In our last post we discussed how the characteristics of each valuation project can and do impact the valuation conclusion. In a nutshell, there is no one number that will be appropriate for a business owner in every scenario. In this post we’ll talk about one of the most important distinctions to be clarified when we’re honing in on we’ve been asked to value.

Here is a common vagueness that comes up often throughout thousands of client interactions:  What is the value of my company? Why do you sometimes say “enterprise value” and other times you say “equity value”? Or sometimes you don’t mention either one? There’s just one number, right?

Valid questions. This is a great topic for today’s post because nailing down this distinction really does matter. Sometimes even valuation advisors neglect to specify this one. 

Let’s cut to the chase and state unequivocally that The Value of the Company is Enterprise Value… whereas The Value of What the Shareholders Own is Equity Value. Yes, they’re two different things.

When we discuss this topic we often use a real estate analogy to bring it all into focus. Many of us understand there is a difference between the selling price of a home and what the homeowners have left after their mortgage. The market value of a property, or what it might sell for, is one “value” while the homeowners’ equity remaining after their mortgage is another “value.” Frequently the two are very different. When we apply this illustration to the value of a business, Enterprise Value is akin to the value of the house; Equity Value is akin to homeowners’ equity.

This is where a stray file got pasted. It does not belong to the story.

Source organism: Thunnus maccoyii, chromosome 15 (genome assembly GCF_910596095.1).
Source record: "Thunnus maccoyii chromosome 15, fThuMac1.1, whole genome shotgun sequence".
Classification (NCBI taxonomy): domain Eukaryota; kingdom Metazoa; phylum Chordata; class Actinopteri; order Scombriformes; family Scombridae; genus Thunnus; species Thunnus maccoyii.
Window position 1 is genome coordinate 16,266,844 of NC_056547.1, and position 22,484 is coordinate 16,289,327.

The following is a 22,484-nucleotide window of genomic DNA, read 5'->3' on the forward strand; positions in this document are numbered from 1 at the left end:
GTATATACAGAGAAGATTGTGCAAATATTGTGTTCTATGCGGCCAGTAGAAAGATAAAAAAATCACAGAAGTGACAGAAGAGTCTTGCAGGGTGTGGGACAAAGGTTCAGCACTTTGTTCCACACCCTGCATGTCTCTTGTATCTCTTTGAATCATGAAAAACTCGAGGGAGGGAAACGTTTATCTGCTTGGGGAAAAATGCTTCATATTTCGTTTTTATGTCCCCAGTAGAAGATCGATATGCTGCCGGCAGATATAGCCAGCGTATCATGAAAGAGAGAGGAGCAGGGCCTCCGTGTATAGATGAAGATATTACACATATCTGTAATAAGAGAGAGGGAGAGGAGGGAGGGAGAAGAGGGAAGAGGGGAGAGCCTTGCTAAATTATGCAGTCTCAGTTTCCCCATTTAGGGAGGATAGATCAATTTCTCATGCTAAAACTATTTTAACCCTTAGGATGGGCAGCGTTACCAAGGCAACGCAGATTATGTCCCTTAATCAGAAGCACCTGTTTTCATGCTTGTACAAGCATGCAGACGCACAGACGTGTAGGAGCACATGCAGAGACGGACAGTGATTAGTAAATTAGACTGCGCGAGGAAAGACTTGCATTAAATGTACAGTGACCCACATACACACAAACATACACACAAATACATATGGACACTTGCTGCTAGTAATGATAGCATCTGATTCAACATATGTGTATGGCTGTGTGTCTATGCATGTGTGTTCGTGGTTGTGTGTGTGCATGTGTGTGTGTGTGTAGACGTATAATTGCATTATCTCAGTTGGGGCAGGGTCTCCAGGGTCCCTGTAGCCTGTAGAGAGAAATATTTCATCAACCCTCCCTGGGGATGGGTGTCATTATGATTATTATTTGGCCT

If we think back to a prior blog post we recall that characteristics of our client assignment drive some of the fundamental assumptions that play into the valuation process. When we advise a business owner going through a sale (or an acquisition), we tend to focus on negotiating Enterprise Value in order to transfer a bundle of business assets to an acquirer. Alternatively, when a business owner is looking to transition ownership to family, employees, or is involved with a valuation dispute, we tend to focus on Equity Value. Because think about it – the corporate entity (pretend for a minute it’s okay to use “corporate” for partnerships and LLCs too) owns the assets, employs employees and develops intangible value, incurs expenses and can borrow from a bank – but the owners own the stock (or partnership interests or membership units) of the Company. The owners own the shell that houses the business operations.

In general, we determine Enterprise Value in every business valuation project and from there we can determine Equity Value (when needed). The fundamental formula looks something like this:

Enterprise Value

+ Cash

+ Any “non-operating” assets

± Other unique assets or liabilities

= Value of Invested Capital (“MVIC” or “TIC”)*

- Interest-bearing debt

= Equity Value

In future blog posts we’ll look further into the topic of non-operating assets, unique booked and unbooked items that can impact equity value, as well as characteristics of the equity itself (e.g. voting rights or guaranteed distributions to name several) that can impact the value of equity held by the owners. 

* “MVIC” = market value of invested capital and “TIC” = total invested capital. MVIC tends to be used by business appraisers/valuators while TIC tends to be used by investment bankers. These terms generally reflect the same thing.

To be notified as new articles are posted, please visit our Contact Us page and subscribe to Valuation Matters.

Christine Baker is an Accredited Senior Appraiser (”ASA”) and leads the business valuation practice at Charter Capital Partners. She has completed more than 1,000 accredited appraisals in over 20 years for a wide variety of purposes, most of which do not involve “going to market.” She has served on the AICPA Business Valuation Committee, the AICPA Forensic and Valuation Services Executive Committee, the AICPA Accredited in Business Valuation (“ABV”) Committee.

Welcome to the Valuation Matters Blog

April 12, 2017 - contributed by Christine Baker